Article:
Earlier this month, I hosted a Podcast Makeover at the Podcast Movement conference in Chicago. We gathered a panel of radio and podcasting veterans — including Doug Berman, Executive Producer of NPR’s Wait Wait Don’t Tell Me! and Car Talk, legendary shock jock Tom Leykis, talent coach and author of Beyond Powerful Radio, Valerie Geller, and Spreaker’s Head of Content Rob Greenlee — to aircheck two podcasts live on stage.
We brought our brave podcasters on stage as we played the first 60 seconds of a recent episode for the audience to hear. Then we invited our panel to critique the show openings, telling the hosts what was working and what they could do better.
It immediately became obvious how crucial the first minute of a podcast is for listeners, particularly listeners who may have never heard another episode of the series before. Leykis explained that he never assumes that people are familiar with his show; instead, he makes sure that every show he does is accessible to somebody even if they are listening to him for the very first time.
Here’s how you can do the same with the first 60 seconds of your podcast:
1. Explain the show.
It’s helpful to have a tagline that succinctly explains what your podcast is all about. We pointed out that at the beginning of Wait Wait…Don’t Tell Me!, the announcer follows the title of the show with the tagline, “The NPR News Quiz.” The tagline for my Taste Trekkers podcast is, “The podcast for foodies who love travel and travelers who love food.”
When Marc Maron interviewed Will Ferrell for his WTF podcast, he made an extra effort to explain the concept of his show to new listeners. He knew Ferrell’s huge fanbase was likely to attract new listeners to his podcast, so he even used phrases like, “If this is your first time listening to the show…” You should do the same in every episode.
2. Tell listeners what’s in it for them.
Valerie Geller stressed that hosts need to make the podcast about the listener from the moment the show opens. Don’t assume that people know why they should listen to your podcast; tell them why they should.
At the beginning of my new podcast, DASH: The Future of Radio in the Connected Car, I explain that new cars now have a computer at the heart of the dashboard, not a radio, and that this change will have a huge impact on radio broadcasters. Broadcasters should listen to my podcast so they can gain a better understanding of this issue that will affect their career. By the same token, at the top of your podcast, explain to listeners why your show will be meaningful for them.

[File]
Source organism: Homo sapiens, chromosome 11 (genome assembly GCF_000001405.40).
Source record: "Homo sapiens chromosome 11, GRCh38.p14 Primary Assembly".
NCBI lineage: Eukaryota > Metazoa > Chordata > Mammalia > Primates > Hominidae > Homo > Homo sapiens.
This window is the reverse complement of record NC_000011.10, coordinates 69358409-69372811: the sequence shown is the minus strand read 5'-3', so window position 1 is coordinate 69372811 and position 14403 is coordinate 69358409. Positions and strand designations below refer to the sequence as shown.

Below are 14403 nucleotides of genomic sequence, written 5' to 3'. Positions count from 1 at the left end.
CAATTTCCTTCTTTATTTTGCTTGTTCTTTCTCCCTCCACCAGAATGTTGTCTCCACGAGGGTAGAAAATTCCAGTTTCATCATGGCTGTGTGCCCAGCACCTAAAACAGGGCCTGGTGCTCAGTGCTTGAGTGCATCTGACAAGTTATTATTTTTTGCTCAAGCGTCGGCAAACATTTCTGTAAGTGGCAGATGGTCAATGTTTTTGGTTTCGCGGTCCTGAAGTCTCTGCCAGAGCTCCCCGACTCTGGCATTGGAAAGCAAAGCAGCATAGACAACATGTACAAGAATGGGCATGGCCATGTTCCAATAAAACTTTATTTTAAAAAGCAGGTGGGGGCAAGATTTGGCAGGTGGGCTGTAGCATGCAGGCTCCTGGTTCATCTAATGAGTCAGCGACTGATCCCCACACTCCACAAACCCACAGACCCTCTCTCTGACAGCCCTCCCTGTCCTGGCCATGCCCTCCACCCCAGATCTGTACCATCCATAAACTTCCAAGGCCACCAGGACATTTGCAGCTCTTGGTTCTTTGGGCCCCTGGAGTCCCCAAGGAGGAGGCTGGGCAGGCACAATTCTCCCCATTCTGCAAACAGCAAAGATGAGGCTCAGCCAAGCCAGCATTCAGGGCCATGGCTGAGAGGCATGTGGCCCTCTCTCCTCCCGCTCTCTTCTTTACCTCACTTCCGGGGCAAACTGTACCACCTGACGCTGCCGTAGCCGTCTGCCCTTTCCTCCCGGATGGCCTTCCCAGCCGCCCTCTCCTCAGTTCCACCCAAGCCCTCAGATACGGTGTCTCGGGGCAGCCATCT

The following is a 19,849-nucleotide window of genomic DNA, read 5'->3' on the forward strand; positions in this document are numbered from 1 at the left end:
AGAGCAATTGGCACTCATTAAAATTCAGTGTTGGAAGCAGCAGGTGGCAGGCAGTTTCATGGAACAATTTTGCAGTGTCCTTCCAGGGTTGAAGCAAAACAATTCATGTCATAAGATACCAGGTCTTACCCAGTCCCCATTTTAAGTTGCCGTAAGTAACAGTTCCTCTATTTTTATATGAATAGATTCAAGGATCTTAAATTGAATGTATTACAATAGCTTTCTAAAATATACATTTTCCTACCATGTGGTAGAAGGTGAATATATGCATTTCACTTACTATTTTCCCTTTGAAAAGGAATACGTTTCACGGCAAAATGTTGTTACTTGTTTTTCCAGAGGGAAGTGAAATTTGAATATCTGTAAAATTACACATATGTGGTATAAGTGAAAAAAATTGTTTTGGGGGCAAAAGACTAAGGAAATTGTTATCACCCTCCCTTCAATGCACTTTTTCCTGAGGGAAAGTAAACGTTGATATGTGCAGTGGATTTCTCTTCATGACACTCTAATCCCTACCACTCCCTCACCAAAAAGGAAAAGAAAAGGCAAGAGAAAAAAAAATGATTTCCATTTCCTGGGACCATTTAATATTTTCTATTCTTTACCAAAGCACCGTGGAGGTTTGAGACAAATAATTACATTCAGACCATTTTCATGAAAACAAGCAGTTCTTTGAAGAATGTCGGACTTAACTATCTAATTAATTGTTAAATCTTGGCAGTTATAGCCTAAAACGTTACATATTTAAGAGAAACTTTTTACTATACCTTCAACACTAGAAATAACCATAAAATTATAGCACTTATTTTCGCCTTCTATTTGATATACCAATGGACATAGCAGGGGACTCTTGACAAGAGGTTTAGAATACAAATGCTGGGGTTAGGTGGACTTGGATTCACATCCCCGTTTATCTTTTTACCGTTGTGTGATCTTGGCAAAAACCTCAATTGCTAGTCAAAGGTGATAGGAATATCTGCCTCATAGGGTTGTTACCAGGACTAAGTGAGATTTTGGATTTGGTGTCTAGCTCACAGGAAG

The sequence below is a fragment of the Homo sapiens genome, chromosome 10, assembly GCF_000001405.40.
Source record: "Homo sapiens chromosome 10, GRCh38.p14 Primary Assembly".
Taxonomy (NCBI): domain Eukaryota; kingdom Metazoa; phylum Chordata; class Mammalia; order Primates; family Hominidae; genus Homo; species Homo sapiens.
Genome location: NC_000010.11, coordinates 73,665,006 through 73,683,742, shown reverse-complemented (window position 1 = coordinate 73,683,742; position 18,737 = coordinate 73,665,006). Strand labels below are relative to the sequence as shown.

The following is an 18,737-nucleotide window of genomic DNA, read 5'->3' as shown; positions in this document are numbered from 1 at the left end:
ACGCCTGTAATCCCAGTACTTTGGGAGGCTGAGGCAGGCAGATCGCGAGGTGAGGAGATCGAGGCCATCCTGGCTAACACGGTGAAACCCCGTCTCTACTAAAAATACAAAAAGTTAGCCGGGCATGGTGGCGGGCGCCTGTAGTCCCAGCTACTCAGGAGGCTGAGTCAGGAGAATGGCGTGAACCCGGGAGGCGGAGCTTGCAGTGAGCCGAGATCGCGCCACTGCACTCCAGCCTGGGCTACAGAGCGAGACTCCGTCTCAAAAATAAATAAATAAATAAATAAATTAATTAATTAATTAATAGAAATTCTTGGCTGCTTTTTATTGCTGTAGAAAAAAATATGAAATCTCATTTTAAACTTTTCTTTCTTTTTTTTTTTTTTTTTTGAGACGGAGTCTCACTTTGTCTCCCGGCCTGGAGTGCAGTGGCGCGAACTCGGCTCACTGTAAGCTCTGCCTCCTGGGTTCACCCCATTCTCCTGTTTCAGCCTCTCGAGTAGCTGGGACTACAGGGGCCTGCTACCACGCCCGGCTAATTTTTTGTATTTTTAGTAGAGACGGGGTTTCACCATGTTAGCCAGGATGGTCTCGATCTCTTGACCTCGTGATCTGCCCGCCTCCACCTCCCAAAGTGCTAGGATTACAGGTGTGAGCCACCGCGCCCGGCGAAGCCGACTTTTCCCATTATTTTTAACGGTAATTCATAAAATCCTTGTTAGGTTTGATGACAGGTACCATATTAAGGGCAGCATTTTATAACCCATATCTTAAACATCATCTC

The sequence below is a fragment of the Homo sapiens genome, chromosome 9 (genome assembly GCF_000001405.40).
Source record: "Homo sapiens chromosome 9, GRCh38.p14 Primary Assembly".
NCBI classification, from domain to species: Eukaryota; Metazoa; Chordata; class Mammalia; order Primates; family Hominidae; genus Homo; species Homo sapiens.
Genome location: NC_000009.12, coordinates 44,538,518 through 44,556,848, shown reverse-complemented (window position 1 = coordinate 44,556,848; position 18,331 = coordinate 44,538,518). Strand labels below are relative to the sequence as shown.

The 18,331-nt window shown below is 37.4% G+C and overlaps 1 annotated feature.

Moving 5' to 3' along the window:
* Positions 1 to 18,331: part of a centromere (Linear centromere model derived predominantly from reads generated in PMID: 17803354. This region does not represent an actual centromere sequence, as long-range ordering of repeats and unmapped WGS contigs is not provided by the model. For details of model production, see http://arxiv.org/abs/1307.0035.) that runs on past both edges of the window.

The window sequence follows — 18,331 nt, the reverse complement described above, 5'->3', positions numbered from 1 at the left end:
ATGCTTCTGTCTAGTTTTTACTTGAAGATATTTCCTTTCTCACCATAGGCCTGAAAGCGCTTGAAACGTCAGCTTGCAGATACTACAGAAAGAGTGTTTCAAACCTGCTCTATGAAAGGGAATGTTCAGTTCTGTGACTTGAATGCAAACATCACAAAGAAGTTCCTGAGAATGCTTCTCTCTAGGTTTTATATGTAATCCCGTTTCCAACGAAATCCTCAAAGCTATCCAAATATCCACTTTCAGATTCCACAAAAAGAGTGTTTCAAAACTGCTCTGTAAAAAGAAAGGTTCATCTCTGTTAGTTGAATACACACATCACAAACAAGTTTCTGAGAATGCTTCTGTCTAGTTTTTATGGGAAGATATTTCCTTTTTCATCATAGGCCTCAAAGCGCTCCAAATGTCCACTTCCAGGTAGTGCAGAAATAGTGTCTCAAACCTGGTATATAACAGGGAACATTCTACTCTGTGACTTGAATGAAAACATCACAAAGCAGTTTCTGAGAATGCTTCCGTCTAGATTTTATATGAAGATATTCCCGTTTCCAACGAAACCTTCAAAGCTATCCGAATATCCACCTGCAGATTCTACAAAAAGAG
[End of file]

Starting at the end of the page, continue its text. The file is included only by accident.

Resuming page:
3. Offer a roadmap for the episode.
Once you’ve explained what the podcast series is all about, set up the specific episode by offering a “road map.” For example, you might say, “In today’s episode, we’ll be interviewing John Ellis, an expert in automotive software who will explain what Apple’s CarPlay and Google’s Android Auto operating systems mean for radio broadcasters.” If your podcast features a roundtable discussion instead of a guest, give a run-down of the topics you’ll be discussing.
If your podcast has a defined structure or benchmark features, tell people what those are. The Slate Political Gabfest has the same structure for every episode: in-depth discussion of three political news stories, followed by “Cocktail Chatter,” in which each of the three hosts plugs something that caught their attention that week. At the beginning of very episode, host David Plotz sets up the episode by saying, “First we’ll talk about ______, then we’ll talk about _________, followed by a discussion about ______. Then we’ll have cocktail chatter.” Use a similar script to explain to your listeners what to expect in the episode.
4. Introduce the hosts and guests.
If you have multiple voices on your podcast, introduce them to the listener before they start talking. When listening to a roundtable discussion podcast for our Podcast Makeover panel, Leykis pointed out he heard multiple voices unexpectedly start talking, and he didn’t know who they were or why they were there. The panelists suggested not only introducing each guest or host, but setting them up with a quick explanation of their role on the show. For example, “This is Jane, she’s the conscience of the show. And we also have Dave, he’s our resident sports expert.”
By using the first 60 seconds of each episode to set up the podcast properly, you make the show more inviting for new listeners. Over time, this will grow your fan base.
More Digital Tips
- How to Write a Social Media Policy for Your Radio Station
- You’re a Radio DJ. You’ve Lost Your Job. How to Take Control of Your Online Presence.
- How to Run a Weekly Website Meeting for Your Radio Station
- 20 Ways to Use Twitter’s #FollowFriday Meme to Engage Your Radio Station’s Community
- Ask These Two Questions Before Every Radio Station Promotion
Latest posts by Seth Resler (see all)
- Review These 8 Digital Places Where Listeners Interact With Your Station - September 22, 2017
- Worldwide Radio Summit Podcast: Mark Pennington of WRIF Detroit - September 20, 2017
- The Email Metrics Every Radio Station Should Track - September 15, 2017